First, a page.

A DINGLE woman who was one of eight passengers aboard Sunday's aborted flight from Kerry to Dublin has described how she mentally prepared herself in case the plane plunged into the River Shannon after one of its engines shut down moments after take off.
Endurance Swimmer Nuala Moore was preparing to swim for her life as the stricken plane limped to Shannon Airport for an emergency landing.
It's the second time in three months that an Aer Lingus flight on the Kerry - Dublin route has been forced to make an emergency landing because of engine trouble. A DINGLE woman has described how she had to mentally prepare herself for her plane to plunge into the Shannon River when the flight she was taking from Kerry to Dublin was forced into an emergency landing after an engine was shut down minutes into the flight.
Nuala Moore was one of eight passengers on the 9am Aer Lingus regional flight between Kerry and Dublin on Sunday morning, which had to be aborted when an engine suffered a serious technical problem and had to be shut down just moments after the plane left Farranfore.
The flight, which was carrying eight passengers and three crew, was diverted to Shannon Airport where it made an emergency landing 19 tense minutes after leaving Kerry and having been forced to swoop low over the Shannon River as it limped to the runway at the airport.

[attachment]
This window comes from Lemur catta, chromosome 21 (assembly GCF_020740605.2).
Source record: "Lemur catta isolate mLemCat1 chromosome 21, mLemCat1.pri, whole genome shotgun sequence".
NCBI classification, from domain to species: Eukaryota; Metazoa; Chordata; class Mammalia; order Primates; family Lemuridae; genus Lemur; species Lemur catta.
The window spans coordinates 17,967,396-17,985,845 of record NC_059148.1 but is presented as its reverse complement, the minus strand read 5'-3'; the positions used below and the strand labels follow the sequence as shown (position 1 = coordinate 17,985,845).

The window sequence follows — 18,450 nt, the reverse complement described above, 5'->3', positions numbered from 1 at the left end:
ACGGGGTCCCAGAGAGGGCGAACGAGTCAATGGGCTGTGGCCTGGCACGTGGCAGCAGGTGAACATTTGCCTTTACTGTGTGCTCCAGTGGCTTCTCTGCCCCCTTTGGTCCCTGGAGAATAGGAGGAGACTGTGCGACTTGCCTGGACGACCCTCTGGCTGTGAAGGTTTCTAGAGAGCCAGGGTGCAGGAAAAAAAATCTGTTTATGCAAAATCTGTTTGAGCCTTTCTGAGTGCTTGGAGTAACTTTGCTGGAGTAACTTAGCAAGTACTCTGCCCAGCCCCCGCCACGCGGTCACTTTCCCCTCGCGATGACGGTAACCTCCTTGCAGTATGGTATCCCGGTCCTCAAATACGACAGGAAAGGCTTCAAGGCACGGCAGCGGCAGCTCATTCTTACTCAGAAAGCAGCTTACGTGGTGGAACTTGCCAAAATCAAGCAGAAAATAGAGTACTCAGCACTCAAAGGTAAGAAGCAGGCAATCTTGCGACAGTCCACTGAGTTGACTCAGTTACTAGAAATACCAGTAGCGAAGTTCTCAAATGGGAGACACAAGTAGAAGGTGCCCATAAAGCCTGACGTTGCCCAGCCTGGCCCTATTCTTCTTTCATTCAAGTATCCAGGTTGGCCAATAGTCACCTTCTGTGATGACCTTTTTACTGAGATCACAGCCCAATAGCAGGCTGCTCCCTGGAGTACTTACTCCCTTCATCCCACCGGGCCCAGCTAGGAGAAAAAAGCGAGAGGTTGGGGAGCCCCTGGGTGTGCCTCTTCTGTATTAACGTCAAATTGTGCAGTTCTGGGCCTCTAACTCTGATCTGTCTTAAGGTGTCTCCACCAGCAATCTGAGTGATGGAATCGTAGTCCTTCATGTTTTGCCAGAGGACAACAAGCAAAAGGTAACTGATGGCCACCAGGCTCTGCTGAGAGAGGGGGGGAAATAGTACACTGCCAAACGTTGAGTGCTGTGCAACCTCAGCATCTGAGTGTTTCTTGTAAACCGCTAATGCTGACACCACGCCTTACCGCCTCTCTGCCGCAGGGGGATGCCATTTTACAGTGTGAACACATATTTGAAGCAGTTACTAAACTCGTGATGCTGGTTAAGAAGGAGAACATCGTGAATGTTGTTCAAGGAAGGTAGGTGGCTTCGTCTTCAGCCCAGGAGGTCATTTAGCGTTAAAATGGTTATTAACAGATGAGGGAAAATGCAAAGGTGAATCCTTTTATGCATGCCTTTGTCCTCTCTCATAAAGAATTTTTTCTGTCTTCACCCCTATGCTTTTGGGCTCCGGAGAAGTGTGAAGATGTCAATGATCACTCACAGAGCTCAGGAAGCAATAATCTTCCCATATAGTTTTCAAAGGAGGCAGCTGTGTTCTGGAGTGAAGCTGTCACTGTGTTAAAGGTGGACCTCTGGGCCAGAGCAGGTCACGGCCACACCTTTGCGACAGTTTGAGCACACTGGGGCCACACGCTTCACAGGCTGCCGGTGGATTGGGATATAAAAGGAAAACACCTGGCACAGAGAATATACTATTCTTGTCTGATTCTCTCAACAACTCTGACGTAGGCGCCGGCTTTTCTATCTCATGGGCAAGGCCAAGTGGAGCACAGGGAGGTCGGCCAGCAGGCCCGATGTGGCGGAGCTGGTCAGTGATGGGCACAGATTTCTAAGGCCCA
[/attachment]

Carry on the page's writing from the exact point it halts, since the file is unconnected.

It's the second time in just three months that an Aer Lingus regional flight between Dublin and Kerry had to perform and emergency landing following an engine failure. Aer Lingus Regional services are operated by Aer Arann.
On August 2 another Aer Arann plane, flying the same route, had to carry out an emergency landing at Kerry Airport when it's left engine cut out immediately after take off.
Nuala Moore said there was an "eerie silence" on board the flight after the captain announced an engine had been shut down and that they would be attempting an emergency landing at Shannon.
"We just had just left Kerry when I looked out the window and saw that the left propeller had stopped turning," Nuala told The Kerryman.
Despite the terrifying nature of the news Nuala remained calm and the experienced endurance swimmer began to consider her options and to go through the motions in her head as to what she had to do next.
Nuala said she was relieved when she looked out the window and saw the River Shannon, which she has swam across in the past.
"I took out the manual, studied what I had to do and tried to visualise my exit. My plan was that it we made it into the River Shannon I'd survive. But thankfully it didn't come to that.
"The pilots and crew were amazing and I wish to commend them for the way they handled everything so professionally and calmly," she said.
"I was wearing flip-flops, shorts, t-shirt and a fleece, which I took off, so I was ready to go if we did end up in the Shannon," Naula said matter of factly.
"One minute I was looking forward to my morning cup of coffee, the next minute we had only one propeller and I was looking for my life jacket," she said.
"I secured my life jacket and checked out the door nearest to me, counting out in my head how many steps it would take me to get to it."
"With no propeller going on the left hand side there was an eerie silence," she said.
"I thought we might be coming down too fast and too low but the pilots were magnificent.
"Perhaps it was because we were only in the air for a few minutes but it seemed that there was no time to panic, I don't know, but a sense of logic definitely seemed to prevail," she said.
An Aer Lingus Regional spokesperson said that the flight was diverted to Shannon due to a technical issue and that the aircraft had landed normally at Shannon.
Aer Lingus Regional apologised for any inconvenience caused to their customers.